Mullen Meets With Pakistanis to Align Interests, Goals

ISLAMABAD, Pak­istan, Dec. 14, 2010 — The chair­man of the Joint Chiefs of Staff is in Pak­istan today on his 21st vis­it to a key ally in the war against extrem­ists in Cen­tral Asia.
Navy Adm. Mike Mullen will meet with Pak­istani Army Chief of Staff Gen. Ash­faq Kayani, U.S. Ambas­sador to Pak­istan Cameron Munter, and oth­er U.S. and Pak­istani lead­ers.

“We will update each oth­er and where we stand on cer­tain issues,” Mullen said, adding that he wants the Pak­istani military’s take on what is hap­pen­ing in the region. In addi­tion to his 21 trips here, Mullen also has met often with Pak­istani lead­ers in Wash­ing­ton and else­where.

One sig­nif­i­cant chal­lenge is sim­ply defin­ing mutu­al inter­ests and objec­tives, the chair­man said on the plane trip here. “The best way I know how to do that is an indi­vid­ual meet­ing,” he said.

Mullen said he will not brief Kayani on the White House’s Afghanistan-Pak­istan review, because it is not done yet. The two mil­i­tary lead­ers will dis­cuss the con­tin­u­ing prob­lem of mil­i­tants along the Afghan-Pak­istani bor­der and the prob­lems asso­ci­at­ed with Afghan Tal­iban sanc­tu­ar­ies in Pak­istan, the chair­man said.

The stolen clas­si­fied mate­ri­als pub­lished on the Wik­iLeaks web­site may com­pli­cate the sit­u­a­tion, Mullen acknowl­edged, but he said he is com­fort­able his rela­tion­ship with mil­i­tary lead­ers in Pak­istan can han­dle any awk­ward issues. They will dis­cuss hard issues, and his rela­tion­ship will allow that, he said.

Mullen said he hopes to get a read-out of the Pak­istani floods that dev­as­tat­ed the coun­try over the sum­mer. He and Kayani sur­veyed the dam­age in an exten­sive heli­copter tour the last time the chair­man was in Pak­istan, and the Pak­istani mil­i­tary was heav­i­ly involved in flood relief.

The floods affect­ed mil­lions of peo­ple through­out some of the most pop­u­lat­ed areas of the nation. Whole vil­lages were destroyed, and large areas were sub­merged. The Pak­istani army had to take per­son­nel, heli­copters and vehi­cles from its mil­i­tary efforts along the bor­der to help in the human­i­tar­i­an dis­as­ter.

Deal­ing with the Tal­iban sanc­tu­ar­ies is a pri­or­i­ty, Mullen said, not­ing that the Pak­istani chief of staff has met with Army Gen. David H. Petraeus, com­man­der of NATO’s Inter­na­tion­al Secu­ri­ty Assis­tance Force, on the issue.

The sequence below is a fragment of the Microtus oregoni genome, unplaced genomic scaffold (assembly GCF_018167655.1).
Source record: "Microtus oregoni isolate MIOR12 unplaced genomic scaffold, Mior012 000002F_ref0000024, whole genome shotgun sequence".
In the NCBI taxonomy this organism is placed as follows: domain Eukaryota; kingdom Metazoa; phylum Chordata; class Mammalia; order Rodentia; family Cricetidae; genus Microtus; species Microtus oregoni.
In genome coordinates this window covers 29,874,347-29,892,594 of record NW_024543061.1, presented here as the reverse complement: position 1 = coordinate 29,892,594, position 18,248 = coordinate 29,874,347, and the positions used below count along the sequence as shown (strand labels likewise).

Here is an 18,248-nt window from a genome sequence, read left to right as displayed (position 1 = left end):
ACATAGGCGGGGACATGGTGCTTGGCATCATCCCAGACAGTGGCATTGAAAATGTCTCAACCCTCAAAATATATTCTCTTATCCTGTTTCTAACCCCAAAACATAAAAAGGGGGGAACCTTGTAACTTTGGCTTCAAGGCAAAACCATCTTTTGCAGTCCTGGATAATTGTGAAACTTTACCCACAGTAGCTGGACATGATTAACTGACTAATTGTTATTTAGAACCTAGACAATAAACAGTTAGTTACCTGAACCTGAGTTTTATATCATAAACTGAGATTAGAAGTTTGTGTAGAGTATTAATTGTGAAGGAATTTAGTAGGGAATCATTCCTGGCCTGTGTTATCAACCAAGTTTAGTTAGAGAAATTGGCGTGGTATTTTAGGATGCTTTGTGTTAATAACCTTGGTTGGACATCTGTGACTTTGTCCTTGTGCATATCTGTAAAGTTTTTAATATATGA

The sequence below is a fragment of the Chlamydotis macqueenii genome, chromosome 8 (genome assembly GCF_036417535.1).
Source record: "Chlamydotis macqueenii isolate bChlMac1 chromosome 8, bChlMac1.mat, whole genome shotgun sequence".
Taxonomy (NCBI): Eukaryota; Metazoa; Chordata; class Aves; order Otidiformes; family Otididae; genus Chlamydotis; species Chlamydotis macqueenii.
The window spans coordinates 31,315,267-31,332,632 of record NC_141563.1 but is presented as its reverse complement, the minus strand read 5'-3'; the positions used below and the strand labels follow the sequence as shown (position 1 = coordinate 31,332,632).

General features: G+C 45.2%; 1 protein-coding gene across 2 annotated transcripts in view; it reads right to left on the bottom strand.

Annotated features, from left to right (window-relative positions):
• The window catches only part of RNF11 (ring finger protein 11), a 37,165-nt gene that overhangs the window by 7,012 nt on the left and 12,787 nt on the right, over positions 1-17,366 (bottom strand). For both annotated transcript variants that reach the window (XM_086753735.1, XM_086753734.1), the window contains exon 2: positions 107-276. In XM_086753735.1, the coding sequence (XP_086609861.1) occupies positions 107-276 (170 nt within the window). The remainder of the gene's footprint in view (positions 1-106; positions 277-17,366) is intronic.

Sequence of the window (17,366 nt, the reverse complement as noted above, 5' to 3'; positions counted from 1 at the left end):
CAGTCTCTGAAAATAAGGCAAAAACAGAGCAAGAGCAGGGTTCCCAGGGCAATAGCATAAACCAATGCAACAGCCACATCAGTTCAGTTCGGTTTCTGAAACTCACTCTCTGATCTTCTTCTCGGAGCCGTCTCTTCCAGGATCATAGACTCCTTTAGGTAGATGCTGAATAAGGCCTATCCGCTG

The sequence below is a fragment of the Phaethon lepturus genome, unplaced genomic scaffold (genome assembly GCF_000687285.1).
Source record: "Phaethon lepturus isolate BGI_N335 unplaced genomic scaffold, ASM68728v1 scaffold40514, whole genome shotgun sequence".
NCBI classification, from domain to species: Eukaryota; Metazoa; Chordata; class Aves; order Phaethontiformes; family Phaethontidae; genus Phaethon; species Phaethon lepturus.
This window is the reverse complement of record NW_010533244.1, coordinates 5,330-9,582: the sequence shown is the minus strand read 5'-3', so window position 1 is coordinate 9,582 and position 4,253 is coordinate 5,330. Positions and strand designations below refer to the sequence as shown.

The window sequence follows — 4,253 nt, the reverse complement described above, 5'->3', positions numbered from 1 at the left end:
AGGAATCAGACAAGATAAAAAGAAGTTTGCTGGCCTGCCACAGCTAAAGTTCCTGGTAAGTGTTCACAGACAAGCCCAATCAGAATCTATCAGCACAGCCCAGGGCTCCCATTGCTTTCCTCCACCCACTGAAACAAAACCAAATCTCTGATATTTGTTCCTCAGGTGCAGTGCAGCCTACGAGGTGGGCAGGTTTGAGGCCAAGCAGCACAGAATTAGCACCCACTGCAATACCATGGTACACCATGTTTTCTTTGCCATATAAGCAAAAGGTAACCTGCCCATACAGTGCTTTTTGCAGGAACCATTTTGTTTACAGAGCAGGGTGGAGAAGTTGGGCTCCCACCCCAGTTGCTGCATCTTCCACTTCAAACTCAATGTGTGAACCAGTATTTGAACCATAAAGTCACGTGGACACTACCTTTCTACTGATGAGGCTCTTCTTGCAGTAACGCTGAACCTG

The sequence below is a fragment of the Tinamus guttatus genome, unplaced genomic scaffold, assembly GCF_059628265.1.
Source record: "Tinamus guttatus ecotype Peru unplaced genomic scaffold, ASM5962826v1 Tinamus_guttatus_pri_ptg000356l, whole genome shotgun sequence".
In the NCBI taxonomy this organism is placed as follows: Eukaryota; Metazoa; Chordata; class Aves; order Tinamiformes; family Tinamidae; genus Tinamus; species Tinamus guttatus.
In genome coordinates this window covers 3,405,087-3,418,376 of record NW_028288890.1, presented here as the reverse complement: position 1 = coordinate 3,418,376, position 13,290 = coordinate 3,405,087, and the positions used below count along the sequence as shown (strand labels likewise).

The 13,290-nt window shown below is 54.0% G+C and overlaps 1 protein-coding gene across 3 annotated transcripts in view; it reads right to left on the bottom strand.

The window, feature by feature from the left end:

“It gets back to this align­ment or mis­align­ment of inter­ests,” the chair­man said. “The [Pak­istani mil­i­tary] is under attack from these extrem­ist orga­ni­za­tions. This is a coun­try we con­tin­ue to try to build trust with, have a rela­tion­ship with and get our inter­ests aligned so we’re both clear­ly head­ed in the same direc­tion.”

Mullen said he believes in rec­on­cil­i­a­tion in Pak­istan and Afghanistan with peo­ple who see the error of their ways and wish to affil­i­ate with the gov­ern­ment. “That should be encour­aged, but I also fun­da­men­tal­ly believe there are irrec­on­cil­ables,” Mullen said.

The engage­ment with Pak­istan doesn’t begin and end with the chair­man. Offi­cers and non­com­mis­sioned offi­cers in both coun­tries have trained and worked togeth­er since rela­tions were re-estab­lished in 2002. Amer­i­can train­ers have worked with the Fron­tier Scouts, and Pak­istani com­man­ders down to com­pa­ny lev­el now are famil­iar, at least, with Amer­i­cans, he said. Many Pak­istani offi­cers have tak­en pro­fes­sion­al mil­i­tary edu­ca­tion cours­es in the Unit­ed States, and U.S. offi­cers have attend­ed the Pak­istani ver­sion of the War Col­lege. All this means that peo­ple are build­ing trust at a per­son­al lev­el with a key ally, Mullen said.

The chair­man stressed that Amer­i­cans have not been involved in any com­bat oper­a­tions with the Pak­istan mil­i­tary. The Unit­ed States is impa­tient to see the Tal­iban sanc­tu­ar­ies elim­i­nat­ed, he added, but U.S. lead­ers must exer­cise “strate­gic patience” with the Pak­ista­nis to build the trust nec­es­sary to forge a good alliance.

Source:
U.S. Depart­ment of Defense
Office of the Assis­tant Sec­re­tary of Defense (Pub­lic Affairs)

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